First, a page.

He failed to argue that point.
He failed to argue that point.
Quite a few North American carriers use 2600 MHz (2.6 GHz) spectrum, although that doesn't change your point that much.
My mobile phone in 2001 was a TDMA (digital) phone. And that was 14 years ago.
And every aisle too. Not just on islands.
I think the problem here is that yes, you don't want to waste the time, but you (and few others) are willing to pay what it would really cost to offer fast airborne bandwidth.
A few Mbps are really quite adequate for 99% of the users that *need* in-air connectivity (or simply want it to prevent being bored, like me with IRC and web browsing). If people want to do heavy VNC work or video streaming on board aircraft, they're going to have to pay more than $20 for it. It's that simple.
It does 3G, just not North American 3G, based on the original article's assertations. I did some googling and found nothing to go against this.
Its 3G is 900 and 2100 MHz - neither band is used in North America (excepting isolated areas like St. Pierre and Miquelon).
This phone simply doesn't support the North American 3G/"4G" bands. The phone would need different radio hardware to support North American 3G.
This Ubuntu phone will work on AT&T and T-Mobile's 2G GPRS/EDGE networks, but not their 3G/"4G" UMTS/HSPA networks and not their LTE networks. In other words... it will work, but data will be very slow.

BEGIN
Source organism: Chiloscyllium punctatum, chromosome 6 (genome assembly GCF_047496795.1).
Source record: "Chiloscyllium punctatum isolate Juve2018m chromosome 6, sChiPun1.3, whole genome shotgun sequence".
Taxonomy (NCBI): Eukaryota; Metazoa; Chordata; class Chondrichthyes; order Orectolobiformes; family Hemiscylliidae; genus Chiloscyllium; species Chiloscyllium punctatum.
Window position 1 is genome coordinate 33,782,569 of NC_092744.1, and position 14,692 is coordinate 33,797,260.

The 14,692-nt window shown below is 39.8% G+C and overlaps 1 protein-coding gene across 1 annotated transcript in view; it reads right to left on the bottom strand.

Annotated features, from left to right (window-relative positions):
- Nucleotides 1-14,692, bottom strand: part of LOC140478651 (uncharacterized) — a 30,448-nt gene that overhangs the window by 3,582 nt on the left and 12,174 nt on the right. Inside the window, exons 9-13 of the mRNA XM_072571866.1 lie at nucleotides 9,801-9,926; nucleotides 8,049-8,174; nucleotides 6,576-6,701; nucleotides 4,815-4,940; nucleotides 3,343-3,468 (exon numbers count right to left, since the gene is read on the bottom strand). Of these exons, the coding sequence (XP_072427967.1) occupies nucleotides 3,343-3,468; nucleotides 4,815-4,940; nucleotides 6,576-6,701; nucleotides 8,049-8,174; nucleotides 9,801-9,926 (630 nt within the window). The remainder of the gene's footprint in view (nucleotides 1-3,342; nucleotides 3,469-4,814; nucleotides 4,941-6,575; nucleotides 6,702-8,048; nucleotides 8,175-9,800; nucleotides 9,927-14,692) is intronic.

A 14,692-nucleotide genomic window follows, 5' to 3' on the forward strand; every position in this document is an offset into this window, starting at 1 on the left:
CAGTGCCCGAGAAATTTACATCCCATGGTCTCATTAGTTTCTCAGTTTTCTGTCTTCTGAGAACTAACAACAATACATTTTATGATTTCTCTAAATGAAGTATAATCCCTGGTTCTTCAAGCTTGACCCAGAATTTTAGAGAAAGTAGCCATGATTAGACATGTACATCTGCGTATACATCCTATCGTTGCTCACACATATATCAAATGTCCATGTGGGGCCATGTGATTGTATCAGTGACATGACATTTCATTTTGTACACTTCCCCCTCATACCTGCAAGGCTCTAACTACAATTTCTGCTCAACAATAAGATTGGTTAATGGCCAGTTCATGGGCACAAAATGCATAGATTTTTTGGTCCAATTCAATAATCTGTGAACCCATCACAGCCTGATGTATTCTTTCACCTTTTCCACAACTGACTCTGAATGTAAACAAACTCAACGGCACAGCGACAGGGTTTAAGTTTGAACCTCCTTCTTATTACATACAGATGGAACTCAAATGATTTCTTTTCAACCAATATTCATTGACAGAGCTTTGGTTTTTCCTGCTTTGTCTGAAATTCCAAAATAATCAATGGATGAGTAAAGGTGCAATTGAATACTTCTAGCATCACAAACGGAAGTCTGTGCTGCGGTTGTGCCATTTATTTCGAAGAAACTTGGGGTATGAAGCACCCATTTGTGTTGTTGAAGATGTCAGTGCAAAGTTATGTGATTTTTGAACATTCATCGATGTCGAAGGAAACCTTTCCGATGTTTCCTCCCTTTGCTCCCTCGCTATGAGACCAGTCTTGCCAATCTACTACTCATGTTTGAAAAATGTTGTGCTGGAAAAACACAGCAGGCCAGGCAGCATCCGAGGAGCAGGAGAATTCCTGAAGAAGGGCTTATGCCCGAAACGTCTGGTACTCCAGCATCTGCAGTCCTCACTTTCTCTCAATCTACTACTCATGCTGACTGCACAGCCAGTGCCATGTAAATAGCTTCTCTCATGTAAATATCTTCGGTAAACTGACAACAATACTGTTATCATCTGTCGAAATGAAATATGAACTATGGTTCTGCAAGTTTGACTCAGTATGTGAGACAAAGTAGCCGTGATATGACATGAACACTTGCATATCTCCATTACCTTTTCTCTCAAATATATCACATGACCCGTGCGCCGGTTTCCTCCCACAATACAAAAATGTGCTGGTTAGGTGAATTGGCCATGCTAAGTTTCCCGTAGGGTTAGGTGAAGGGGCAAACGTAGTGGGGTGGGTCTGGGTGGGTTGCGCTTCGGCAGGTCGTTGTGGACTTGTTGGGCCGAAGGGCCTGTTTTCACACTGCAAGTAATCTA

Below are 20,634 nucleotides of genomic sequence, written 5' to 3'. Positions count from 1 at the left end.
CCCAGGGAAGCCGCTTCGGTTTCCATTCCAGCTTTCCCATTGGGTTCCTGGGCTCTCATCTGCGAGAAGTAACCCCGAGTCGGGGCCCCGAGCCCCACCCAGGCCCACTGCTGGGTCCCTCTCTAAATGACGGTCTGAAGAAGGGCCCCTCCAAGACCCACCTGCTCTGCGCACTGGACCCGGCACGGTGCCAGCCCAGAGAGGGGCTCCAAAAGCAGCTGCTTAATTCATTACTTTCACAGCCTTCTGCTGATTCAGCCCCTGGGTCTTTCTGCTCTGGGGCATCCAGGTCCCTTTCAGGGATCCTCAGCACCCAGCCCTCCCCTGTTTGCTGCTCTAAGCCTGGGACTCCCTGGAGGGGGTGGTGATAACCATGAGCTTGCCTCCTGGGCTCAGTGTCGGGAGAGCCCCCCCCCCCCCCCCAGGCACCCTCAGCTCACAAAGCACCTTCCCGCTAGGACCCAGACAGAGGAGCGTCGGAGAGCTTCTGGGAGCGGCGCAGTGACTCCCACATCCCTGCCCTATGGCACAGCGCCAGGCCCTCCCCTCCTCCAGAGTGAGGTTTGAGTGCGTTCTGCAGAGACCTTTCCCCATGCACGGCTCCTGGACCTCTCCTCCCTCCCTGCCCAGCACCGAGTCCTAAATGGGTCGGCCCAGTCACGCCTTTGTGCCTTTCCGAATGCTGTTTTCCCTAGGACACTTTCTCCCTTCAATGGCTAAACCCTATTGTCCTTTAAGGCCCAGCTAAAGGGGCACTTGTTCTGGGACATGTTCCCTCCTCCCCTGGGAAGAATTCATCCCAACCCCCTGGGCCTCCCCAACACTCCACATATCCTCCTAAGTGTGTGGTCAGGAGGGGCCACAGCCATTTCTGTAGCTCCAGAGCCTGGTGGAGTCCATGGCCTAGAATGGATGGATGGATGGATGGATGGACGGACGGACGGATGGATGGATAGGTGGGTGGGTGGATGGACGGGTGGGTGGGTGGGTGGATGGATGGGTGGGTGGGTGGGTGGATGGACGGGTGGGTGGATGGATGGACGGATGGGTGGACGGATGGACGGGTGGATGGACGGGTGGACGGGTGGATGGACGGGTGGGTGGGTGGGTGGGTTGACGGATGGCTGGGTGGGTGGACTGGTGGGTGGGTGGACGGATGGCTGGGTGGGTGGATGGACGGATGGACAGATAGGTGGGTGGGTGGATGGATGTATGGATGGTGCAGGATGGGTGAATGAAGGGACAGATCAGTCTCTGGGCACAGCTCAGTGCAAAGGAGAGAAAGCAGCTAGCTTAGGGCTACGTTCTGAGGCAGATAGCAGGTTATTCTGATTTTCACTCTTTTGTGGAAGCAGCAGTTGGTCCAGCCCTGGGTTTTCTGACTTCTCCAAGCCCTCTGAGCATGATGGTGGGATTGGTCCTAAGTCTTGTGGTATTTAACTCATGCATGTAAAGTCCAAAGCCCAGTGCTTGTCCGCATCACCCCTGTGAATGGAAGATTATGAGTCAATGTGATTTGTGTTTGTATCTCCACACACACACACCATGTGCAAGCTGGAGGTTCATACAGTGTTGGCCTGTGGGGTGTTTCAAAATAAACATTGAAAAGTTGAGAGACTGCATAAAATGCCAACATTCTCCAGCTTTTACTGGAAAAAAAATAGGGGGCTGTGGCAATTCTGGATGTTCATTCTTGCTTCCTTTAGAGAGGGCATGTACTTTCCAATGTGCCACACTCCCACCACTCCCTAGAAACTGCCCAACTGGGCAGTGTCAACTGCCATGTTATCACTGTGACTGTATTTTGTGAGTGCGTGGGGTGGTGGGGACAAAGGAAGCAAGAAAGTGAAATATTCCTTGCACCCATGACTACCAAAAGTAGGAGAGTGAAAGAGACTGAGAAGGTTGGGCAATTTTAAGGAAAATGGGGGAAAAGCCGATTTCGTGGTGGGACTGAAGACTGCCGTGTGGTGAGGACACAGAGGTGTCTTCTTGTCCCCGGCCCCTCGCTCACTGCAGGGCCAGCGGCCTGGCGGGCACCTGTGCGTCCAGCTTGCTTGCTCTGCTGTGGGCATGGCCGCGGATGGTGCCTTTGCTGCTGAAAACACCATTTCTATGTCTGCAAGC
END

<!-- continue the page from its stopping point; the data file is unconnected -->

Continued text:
But if I recall correctly, using the Metro from Charles de Gaulle airport isn't a very simple matter either.
London, on the other hand, has a really simple trip out from Heathrow on the Piccadilly line.
Domestic and Canada. I've flown to Toronto from LaGuardia.
The largest Canadian airports have US preclearance, so you clear before you leave Canada. Smaller Canadian airports with US service still have passengers clear customs and immigration at the American airport where they land.
Some Caribbean, Irish, and Middle Eastern airports have US preclearance too but as far as I know, none of these airlines serve LaGuardia.
That's a shame. That would likely have been a Western Electric 302, and they're highly collectible now.
I doubt most Americans know this. (Some do, for sure.)
In the cool and dark, colour film will last a long time - my earliest colour photos were taken in the 1970s and 1980s and are still doing well. It's a pity we lost Kodachrome; it's probably good for a century. But we did lose it.
That having been said, separate black and white rolls each shot with a different colour channel would be very archival. If correctly processed and kept dry and cool, they are probably good for 100-200 years minimum.
1965? Paper. Analog LPs. Reel-to-reel tape (if you can find a tape player; they're around but hard to find). Some really old audio Compact Cassettes (for which players are still easy to find). But most importantly... motion picture film and still photos on film and photographic paper.
Even if you didn't have a projector, you could look at a movie film and see what it was about. You could fashion a projector, or scan the images and assemble them digitally. Film is pretty cool that way.
Egotist: A person of low taste, more interested in himself than in me. -- Ambrose Bierce